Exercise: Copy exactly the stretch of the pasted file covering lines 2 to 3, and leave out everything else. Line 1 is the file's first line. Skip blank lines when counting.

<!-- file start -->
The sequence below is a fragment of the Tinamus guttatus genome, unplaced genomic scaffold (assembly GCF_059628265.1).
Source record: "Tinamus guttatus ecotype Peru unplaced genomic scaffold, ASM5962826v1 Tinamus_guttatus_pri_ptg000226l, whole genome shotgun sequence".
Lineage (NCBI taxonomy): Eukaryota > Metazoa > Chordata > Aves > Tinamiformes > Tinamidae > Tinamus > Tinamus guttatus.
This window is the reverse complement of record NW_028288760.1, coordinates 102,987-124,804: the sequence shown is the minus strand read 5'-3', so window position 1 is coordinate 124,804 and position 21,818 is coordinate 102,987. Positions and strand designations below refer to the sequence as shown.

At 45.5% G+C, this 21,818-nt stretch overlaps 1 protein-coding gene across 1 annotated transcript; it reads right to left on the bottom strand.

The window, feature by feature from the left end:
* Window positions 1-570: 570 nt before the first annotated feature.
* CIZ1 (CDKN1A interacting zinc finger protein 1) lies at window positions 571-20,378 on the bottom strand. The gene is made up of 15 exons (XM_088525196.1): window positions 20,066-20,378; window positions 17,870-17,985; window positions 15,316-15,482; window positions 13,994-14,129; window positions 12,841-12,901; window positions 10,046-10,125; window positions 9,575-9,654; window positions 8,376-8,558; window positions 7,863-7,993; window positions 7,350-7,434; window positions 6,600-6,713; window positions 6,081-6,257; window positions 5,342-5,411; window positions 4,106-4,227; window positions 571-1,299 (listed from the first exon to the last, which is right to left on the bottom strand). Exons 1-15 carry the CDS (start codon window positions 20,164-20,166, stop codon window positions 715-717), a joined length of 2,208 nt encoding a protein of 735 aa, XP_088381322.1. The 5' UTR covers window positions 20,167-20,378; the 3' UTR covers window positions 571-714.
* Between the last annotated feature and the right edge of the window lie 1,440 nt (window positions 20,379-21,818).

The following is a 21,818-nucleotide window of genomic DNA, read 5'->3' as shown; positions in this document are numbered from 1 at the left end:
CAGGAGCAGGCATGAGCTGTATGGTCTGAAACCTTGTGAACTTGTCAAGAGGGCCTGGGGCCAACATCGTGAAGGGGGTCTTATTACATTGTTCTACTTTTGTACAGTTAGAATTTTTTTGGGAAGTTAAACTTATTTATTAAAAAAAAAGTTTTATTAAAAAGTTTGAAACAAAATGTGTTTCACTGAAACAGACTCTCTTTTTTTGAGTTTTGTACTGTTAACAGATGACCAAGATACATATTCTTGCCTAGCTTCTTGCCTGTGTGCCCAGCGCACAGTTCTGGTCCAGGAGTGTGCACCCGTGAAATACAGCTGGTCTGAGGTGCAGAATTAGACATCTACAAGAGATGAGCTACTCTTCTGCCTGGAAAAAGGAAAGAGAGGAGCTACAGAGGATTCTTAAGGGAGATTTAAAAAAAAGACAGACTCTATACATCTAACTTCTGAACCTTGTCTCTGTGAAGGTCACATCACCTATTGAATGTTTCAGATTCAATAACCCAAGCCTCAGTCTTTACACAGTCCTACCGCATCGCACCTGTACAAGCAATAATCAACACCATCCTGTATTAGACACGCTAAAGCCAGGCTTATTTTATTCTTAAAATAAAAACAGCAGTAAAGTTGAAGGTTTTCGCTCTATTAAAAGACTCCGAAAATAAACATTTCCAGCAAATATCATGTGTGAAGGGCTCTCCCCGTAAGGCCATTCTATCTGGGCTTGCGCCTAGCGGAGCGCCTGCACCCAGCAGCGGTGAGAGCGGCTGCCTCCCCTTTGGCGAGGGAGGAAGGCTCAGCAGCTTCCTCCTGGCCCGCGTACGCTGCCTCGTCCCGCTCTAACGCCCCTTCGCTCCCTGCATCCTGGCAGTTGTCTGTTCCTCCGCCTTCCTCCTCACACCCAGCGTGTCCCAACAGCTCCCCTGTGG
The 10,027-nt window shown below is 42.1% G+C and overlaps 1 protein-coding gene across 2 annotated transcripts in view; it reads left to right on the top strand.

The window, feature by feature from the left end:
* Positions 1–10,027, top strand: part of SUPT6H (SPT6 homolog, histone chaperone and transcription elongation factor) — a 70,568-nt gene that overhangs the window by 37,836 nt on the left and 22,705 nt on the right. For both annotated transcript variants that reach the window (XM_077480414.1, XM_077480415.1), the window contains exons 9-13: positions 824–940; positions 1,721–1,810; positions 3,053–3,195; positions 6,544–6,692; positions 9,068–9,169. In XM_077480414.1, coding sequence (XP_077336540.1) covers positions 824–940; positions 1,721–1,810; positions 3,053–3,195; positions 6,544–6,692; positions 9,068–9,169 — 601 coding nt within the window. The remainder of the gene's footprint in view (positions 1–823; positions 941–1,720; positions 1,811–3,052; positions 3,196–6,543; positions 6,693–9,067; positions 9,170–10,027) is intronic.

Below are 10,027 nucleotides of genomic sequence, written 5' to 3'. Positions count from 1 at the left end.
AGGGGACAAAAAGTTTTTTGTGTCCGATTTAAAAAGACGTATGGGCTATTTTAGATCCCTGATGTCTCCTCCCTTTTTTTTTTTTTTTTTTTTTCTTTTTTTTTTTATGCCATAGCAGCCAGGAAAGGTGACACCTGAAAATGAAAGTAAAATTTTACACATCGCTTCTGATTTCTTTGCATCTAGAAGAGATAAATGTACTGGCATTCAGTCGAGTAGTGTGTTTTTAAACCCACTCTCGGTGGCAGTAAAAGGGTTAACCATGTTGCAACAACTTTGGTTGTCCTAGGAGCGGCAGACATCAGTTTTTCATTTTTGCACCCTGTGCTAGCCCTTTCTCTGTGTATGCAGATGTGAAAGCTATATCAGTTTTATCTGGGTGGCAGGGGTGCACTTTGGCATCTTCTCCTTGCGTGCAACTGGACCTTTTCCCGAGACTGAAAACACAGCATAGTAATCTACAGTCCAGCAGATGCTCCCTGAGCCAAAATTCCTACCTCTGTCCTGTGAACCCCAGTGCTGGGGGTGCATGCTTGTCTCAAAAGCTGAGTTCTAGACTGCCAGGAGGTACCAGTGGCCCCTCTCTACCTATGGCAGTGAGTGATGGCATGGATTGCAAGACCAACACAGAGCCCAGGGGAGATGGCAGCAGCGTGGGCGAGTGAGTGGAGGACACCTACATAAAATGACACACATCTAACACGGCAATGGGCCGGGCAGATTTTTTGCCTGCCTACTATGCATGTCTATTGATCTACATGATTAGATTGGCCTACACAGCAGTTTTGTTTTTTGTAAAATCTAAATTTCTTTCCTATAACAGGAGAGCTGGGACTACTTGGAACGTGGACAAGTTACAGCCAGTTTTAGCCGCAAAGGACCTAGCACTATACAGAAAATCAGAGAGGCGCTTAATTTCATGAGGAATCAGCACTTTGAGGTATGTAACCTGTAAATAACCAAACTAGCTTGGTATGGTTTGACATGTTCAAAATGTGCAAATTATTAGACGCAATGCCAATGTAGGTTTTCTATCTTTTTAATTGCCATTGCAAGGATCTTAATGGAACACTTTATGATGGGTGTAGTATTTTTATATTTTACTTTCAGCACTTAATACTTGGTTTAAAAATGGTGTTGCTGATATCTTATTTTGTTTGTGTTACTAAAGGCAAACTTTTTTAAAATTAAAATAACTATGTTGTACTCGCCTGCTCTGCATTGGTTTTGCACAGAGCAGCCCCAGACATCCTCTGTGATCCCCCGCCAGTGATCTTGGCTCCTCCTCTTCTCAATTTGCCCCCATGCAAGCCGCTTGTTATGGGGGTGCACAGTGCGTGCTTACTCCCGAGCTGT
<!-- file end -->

Source record: "Tinamus guttatus ecotype Peru unplaced genomic scaffold, ASM5962826v1 Tinamus_guttatus_pri_ptg000226l, whole genome shotgun sequence".
Lineage (NCBI taxonomy): Eukaryota > Metazoa > Chordata > Aves > Tinamiformes > Tinamidae > Tinamus > Tinamus guttatus.